Go ahead and clap between the movements!

Via Charles Noble, Alex Ross is at it again, promoting applause between movements.  (Short version, and link to PDF full text–well worth downloading.) I don’t know if Elaine Fine has read his latest or not, but she’s evidently fed up with the whole let’s-applaud-more idea.  If you don’t have Michelle Obama at your side to tell you when not to applaud, Elaine supplies a link to concert etiquette rules, many of which I agree with.  Generally speaking, though, I’m with Alex on applauding between movements, especially after big, bombastic first movements, and may get around to bloviating on the subject soon.



Filed under Uncategorized

6 responses to “Go ahead and clap between the movements!

  1. I always feel terribly awkward on stage when an audience applauds after a first movement. I tend to lose my concentration, and have to take extra time to experience the nice silence between movements that allows for proper transition. Consider the inappropriate-ness of applause before the second movement of Beethoven’s Seventh Symphony. Consider my wording: the applause that happens after a first movement also happens before a second movement. Applause between those movements nullifies the impact of the first chord of the second movement. You may as well start with the theme!

    I feel for singers who sing songs in groups, because they often rely on the tonal center of the previous song to help them switch to the tonal center of the next song.

    By the way, I think that Barack Obama was just trying to help people who were very new to sitting still and listening to music in a concert (many of our lawmakers and statespeople didn’t grow up listening to music) fell less out of their element. He surely knows when to applaud, and he also knows how to put people at ease.

  2. Janis

    I was happy to see this article as well — the “ohgodshouldiclap?” anxiety is annoying to audiences, and even to me when I’m sitting there and I know the etiquette. If it’s a slower, quieter work, most people will subdue their applause anyhow — it’s just the fear of looking uncouth that makes people make mistakes. Short of throwing things, I’ve never seen a rock audience applaud “incorrectly.” The music itself is enough of a cue to let the audience know how to show its appreciation. (Slow ballads gets clean, uniform applause, quick numbers get shouts and more punctuated, longer applause.) I heard the LA Chamber Orch do the four seasons one time, and they rocked “Summer” so much that the place exploded when they were done. How stilted and wrong would it have been if that hadn’t happened.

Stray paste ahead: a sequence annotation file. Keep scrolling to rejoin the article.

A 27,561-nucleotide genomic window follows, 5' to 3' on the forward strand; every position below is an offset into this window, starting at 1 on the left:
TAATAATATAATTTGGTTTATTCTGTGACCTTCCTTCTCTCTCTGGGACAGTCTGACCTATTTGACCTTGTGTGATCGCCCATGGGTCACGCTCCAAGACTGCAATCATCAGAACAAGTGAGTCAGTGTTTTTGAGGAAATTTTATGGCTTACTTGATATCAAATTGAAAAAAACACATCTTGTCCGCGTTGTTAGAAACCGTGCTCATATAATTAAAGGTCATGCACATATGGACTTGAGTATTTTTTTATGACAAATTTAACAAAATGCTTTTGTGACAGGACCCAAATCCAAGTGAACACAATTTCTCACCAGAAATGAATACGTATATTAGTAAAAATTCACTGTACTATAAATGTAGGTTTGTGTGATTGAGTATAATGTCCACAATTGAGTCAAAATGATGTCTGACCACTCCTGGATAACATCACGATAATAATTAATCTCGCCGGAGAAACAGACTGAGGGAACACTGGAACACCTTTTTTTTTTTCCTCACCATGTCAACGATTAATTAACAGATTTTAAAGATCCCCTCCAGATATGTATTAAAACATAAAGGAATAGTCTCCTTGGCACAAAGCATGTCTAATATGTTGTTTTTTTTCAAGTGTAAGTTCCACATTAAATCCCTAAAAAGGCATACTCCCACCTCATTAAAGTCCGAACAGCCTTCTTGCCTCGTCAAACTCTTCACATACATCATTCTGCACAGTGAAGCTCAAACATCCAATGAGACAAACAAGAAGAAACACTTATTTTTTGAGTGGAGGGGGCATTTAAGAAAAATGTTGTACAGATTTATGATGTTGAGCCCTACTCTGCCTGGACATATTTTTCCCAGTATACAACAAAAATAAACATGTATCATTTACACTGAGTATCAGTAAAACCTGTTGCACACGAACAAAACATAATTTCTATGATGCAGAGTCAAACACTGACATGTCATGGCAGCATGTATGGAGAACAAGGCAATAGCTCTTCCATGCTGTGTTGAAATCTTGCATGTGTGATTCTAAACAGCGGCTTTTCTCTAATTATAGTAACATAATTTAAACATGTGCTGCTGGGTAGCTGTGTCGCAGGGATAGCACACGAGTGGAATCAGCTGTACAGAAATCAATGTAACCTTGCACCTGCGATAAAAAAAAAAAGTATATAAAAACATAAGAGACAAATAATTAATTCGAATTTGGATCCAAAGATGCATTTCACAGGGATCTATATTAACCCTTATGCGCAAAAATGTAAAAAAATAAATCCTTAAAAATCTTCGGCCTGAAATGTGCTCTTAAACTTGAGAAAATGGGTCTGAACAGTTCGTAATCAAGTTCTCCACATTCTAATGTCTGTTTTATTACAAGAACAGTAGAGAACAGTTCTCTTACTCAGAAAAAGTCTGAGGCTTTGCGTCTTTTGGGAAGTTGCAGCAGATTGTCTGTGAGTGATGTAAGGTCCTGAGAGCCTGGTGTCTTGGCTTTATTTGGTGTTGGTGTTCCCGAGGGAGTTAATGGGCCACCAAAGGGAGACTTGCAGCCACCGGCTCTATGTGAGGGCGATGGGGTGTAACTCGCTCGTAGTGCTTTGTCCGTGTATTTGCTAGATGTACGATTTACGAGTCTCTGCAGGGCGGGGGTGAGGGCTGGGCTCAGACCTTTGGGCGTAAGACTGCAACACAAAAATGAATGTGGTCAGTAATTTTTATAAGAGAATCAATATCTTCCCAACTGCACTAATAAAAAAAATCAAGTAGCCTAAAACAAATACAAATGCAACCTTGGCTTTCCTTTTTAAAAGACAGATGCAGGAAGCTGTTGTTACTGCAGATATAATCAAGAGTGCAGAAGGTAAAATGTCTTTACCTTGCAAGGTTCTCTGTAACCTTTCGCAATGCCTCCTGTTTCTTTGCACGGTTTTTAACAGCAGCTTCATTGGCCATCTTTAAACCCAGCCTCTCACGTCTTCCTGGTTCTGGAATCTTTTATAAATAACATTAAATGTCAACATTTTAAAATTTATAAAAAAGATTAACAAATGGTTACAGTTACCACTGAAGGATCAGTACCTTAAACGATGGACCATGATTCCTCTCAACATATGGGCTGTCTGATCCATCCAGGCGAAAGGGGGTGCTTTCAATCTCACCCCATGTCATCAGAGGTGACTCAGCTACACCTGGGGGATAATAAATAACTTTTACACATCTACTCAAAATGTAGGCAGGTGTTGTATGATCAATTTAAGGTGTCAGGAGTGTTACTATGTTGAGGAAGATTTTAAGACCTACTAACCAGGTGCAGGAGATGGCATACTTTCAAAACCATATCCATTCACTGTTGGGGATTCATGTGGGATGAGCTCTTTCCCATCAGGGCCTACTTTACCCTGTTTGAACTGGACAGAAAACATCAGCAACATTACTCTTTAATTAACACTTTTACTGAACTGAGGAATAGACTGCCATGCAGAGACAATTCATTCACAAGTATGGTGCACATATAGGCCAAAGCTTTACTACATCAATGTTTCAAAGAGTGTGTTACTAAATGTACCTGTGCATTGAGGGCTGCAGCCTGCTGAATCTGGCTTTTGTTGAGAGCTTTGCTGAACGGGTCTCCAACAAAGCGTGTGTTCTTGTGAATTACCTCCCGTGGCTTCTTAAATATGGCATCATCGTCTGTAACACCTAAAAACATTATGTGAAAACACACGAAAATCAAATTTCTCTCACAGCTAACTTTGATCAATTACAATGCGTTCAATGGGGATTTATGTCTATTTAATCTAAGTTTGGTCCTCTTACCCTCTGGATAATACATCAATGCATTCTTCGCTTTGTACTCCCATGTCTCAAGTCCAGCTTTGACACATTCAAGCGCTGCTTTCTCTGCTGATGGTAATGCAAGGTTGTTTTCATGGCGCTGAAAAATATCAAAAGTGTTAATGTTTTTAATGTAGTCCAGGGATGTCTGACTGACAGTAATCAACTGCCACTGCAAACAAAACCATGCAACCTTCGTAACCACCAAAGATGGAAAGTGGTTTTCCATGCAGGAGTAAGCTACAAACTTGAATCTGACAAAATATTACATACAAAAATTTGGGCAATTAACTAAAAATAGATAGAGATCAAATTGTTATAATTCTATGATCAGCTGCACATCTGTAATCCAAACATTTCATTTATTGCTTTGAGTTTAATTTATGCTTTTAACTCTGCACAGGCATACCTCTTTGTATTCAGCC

I can see how a singer would find silence between movements useful, but at the same time, no popular singer has that silence to draw on. Celine Dion, however you may feel about her music, is a very good singer, and she never had that crutch to rely on. She and others like her (Streisand, Perry, Garfunkel, etc.) probably have mental techniques that let her hold onto the center of the next song despite noise. So did Senesino and Anna Renzi, I have no doubt.

  3. Pingback: Life without the sound of silence « Eric Edberg

  4. I’m fine with applause after an exciting movement that simply calls for it. It really is spontaneous sometimes, and that sort of thing shouldn’t be denied (in my little opinion). At the same time, there are movements that call for a response of absolutely awe and silence. I think most audience members would sense that, although not all.

    Currently the hushing and horrorified looks that come when some poor unknowing (or knowing) soul applauds is as bothersome as applause at the wrong time … or maybe even more bothersome.

  5. Pingback: Applause, Applause at oboeinsight

Leave a Reply

Fill in your details below or click an icon to log in:

WordPress.com Logo

You are commenting using your WordPress.com account. Log Out /  Change )

Google+ photo

You are commenting using your Google+ account. Log Out /  Change )

Twitter picture

You are commenting using your Twitter account. Log Out /  Change )

Facebook photo

You are commenting using your Facebook account. Log Out /  Change )


Connecting to %s